Industrial metal prices escape downward pull of financial markets

by David Fleschen

Industrial metal prices have so far escaped the downward pull of the financial markets surprisingly well. Yesterday, too, the losses were kept within limits, while oil prices continued to slide. The LME Industrial Metals Index fell by only 0.2%. The metal prices were supported by the at first glance strong recovery of the US economy in the third quarter. Compared with the second quarter, the annualized increase was 33.1%. However, this means that only two thirds of the previous slump has been made up and the upswing is likely to lose considerable momentum.

Market participants apparently see the demand for metals as less susceptible to the rapidly increasing numbers of new infections with Covid-19 and are placing their hopes first and foremost on China. Yesterday the four-day plenary session of the Communist Party ended in Beijing. Behind closed doors, the new 5-year plan, which will apply from next year, and a long-term plan for China's development until 2035 were discussed. Although details on this will not be announced until spring, when the party congress confirms the program. However, the government has published a communiqué in which it roughly outlines its plans.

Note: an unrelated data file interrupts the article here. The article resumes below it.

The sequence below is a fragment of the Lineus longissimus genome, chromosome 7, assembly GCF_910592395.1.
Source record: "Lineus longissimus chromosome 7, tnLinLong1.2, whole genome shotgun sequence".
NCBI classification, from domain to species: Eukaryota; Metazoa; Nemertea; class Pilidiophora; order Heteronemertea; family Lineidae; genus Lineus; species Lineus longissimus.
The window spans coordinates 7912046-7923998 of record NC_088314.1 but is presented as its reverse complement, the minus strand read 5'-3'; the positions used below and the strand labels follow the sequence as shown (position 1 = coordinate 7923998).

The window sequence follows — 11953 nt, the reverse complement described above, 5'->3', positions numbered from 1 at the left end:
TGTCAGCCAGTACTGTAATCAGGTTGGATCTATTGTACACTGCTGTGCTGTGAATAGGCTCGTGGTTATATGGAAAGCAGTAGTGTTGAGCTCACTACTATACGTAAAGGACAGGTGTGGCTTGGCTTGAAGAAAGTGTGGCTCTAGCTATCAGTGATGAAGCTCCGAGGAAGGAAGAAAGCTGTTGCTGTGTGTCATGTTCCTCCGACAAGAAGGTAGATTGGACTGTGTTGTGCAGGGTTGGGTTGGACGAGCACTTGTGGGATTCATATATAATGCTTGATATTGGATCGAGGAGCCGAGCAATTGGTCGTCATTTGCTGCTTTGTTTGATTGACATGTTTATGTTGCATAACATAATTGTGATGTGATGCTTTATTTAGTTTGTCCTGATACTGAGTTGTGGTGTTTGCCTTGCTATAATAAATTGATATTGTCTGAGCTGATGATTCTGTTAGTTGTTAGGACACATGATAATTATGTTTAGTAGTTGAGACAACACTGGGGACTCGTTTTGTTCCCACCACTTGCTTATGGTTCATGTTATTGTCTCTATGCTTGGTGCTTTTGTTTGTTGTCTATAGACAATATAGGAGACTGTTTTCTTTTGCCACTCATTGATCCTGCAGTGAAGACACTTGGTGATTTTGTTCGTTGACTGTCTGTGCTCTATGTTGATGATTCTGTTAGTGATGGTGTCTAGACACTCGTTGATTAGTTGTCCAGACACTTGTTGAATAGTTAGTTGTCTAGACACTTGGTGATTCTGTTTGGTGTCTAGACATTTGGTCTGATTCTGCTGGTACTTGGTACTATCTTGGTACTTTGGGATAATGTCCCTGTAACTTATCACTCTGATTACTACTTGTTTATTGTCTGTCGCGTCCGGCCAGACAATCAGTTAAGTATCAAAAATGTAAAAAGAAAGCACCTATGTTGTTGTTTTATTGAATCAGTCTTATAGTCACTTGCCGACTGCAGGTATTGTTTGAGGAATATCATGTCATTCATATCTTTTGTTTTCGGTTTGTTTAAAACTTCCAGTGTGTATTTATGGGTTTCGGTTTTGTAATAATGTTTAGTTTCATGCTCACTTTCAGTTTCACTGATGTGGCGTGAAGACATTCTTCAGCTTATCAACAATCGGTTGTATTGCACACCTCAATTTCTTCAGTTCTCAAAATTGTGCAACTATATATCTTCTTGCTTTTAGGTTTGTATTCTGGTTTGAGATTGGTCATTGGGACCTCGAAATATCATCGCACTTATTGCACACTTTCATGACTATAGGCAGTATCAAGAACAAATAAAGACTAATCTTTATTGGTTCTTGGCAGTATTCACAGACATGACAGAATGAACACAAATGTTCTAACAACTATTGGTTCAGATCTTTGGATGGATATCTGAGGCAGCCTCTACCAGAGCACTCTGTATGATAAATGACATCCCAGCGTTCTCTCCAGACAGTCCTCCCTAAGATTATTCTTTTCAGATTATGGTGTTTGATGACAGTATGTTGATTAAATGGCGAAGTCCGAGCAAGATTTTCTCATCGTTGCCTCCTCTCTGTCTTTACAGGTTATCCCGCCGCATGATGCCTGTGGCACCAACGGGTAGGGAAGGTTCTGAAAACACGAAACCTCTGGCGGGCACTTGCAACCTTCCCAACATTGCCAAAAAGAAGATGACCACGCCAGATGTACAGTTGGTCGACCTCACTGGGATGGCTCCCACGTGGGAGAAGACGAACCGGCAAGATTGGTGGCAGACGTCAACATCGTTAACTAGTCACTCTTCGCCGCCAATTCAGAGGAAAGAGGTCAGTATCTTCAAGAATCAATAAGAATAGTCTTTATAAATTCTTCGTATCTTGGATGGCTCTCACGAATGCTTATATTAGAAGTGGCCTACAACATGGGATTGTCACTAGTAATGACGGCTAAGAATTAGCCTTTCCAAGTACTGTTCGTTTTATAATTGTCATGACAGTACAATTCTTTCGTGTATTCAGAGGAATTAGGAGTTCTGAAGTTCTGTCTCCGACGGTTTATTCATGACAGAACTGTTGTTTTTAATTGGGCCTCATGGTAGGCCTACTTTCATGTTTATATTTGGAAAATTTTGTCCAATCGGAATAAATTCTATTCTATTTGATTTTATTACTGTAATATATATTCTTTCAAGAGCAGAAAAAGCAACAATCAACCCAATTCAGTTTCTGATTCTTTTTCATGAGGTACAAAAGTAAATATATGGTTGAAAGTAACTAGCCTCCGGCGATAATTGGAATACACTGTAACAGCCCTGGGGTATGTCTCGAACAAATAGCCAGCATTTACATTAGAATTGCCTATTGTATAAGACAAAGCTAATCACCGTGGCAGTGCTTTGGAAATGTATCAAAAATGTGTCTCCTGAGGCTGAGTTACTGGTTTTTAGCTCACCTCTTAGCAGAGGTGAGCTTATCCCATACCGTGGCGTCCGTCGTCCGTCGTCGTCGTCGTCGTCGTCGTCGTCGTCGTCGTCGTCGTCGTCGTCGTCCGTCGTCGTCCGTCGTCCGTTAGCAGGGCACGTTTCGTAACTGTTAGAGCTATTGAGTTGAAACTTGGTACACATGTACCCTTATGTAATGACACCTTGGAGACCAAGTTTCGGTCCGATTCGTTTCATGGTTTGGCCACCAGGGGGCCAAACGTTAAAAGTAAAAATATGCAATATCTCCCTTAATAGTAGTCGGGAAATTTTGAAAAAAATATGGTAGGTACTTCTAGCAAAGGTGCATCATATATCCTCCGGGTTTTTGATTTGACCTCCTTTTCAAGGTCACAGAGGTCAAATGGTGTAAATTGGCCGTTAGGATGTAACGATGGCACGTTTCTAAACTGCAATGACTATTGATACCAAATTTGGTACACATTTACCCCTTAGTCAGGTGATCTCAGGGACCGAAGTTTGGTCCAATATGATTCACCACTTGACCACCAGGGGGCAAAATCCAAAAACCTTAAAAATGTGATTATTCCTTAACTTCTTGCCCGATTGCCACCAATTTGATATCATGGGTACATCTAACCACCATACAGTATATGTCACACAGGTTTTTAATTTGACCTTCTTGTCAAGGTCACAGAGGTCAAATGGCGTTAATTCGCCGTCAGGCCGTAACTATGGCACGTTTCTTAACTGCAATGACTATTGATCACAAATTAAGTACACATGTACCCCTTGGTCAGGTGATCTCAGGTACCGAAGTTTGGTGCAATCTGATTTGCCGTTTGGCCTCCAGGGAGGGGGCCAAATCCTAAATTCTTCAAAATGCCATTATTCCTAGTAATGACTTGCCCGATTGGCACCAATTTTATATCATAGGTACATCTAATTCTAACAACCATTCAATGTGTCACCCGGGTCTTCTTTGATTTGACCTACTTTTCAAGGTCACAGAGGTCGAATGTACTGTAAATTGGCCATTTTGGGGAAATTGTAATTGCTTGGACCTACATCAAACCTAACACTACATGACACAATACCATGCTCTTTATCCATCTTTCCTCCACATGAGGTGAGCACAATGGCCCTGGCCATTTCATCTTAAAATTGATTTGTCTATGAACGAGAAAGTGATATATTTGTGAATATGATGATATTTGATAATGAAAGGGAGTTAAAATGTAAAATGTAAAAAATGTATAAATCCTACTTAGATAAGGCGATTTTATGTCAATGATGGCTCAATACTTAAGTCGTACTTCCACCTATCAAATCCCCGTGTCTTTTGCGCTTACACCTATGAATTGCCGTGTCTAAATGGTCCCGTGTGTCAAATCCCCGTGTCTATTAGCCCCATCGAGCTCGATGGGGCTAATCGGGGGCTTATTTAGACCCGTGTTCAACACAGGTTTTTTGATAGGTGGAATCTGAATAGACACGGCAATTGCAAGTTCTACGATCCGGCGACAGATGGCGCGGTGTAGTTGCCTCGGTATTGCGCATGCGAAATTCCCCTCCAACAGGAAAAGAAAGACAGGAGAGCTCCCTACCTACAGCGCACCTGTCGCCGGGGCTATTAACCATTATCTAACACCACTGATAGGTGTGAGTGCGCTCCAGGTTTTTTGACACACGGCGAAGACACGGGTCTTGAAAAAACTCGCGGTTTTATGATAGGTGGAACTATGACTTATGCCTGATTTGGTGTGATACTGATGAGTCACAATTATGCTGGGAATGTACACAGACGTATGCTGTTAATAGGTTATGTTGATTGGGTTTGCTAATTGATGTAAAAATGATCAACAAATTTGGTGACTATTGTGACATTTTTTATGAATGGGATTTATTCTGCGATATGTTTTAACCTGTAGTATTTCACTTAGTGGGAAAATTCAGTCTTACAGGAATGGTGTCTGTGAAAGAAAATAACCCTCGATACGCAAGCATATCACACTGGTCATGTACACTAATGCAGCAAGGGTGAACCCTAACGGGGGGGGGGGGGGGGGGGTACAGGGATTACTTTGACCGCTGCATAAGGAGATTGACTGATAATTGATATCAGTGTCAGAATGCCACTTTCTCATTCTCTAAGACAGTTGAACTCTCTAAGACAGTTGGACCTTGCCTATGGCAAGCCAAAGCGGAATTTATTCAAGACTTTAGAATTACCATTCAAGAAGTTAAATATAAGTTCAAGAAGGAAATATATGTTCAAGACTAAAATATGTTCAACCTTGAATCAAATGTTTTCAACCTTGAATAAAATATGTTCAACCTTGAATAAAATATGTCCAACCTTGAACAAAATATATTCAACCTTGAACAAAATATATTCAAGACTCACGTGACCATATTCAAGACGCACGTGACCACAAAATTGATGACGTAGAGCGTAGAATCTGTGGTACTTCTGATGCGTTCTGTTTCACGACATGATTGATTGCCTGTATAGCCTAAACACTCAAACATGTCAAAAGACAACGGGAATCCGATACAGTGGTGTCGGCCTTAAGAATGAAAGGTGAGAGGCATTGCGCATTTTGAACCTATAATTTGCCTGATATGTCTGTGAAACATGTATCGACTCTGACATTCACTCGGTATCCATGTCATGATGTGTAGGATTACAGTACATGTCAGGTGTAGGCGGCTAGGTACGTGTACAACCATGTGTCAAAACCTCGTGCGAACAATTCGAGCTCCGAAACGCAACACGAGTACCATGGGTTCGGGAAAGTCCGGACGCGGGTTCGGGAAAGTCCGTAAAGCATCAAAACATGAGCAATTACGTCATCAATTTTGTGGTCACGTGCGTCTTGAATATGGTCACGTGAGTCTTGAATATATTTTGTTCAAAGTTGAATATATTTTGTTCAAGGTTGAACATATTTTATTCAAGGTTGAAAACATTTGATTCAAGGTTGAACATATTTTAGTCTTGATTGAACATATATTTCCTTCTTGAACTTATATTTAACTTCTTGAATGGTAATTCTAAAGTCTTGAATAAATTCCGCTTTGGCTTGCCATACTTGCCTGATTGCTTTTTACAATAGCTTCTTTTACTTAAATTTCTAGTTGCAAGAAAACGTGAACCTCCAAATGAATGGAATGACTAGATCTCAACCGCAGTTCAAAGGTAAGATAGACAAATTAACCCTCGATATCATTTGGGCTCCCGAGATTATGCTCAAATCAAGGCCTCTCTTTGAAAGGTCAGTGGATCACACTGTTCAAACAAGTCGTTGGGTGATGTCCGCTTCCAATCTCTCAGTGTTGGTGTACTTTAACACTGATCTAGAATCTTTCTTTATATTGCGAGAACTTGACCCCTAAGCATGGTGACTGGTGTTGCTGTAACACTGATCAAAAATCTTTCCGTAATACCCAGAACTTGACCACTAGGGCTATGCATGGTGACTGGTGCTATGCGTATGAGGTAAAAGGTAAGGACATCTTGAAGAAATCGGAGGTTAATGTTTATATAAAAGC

According to the communiqué, the government will focus on quality rather than speed in future growth. It sees the need for sustainable growth and wants to strengthen the domestic market and further open up the economy in the coming years. In our opinion, more sustainable growth should be accompanied by the expansion of renewable energies (e.g. wind and solar power) and the electrification of power transmission (electricity grid) and mass transport (electric vehicles). This should result in higher demand for metals such as copper and nickel.

Source: Commerbank Research, Photo: Fotolia


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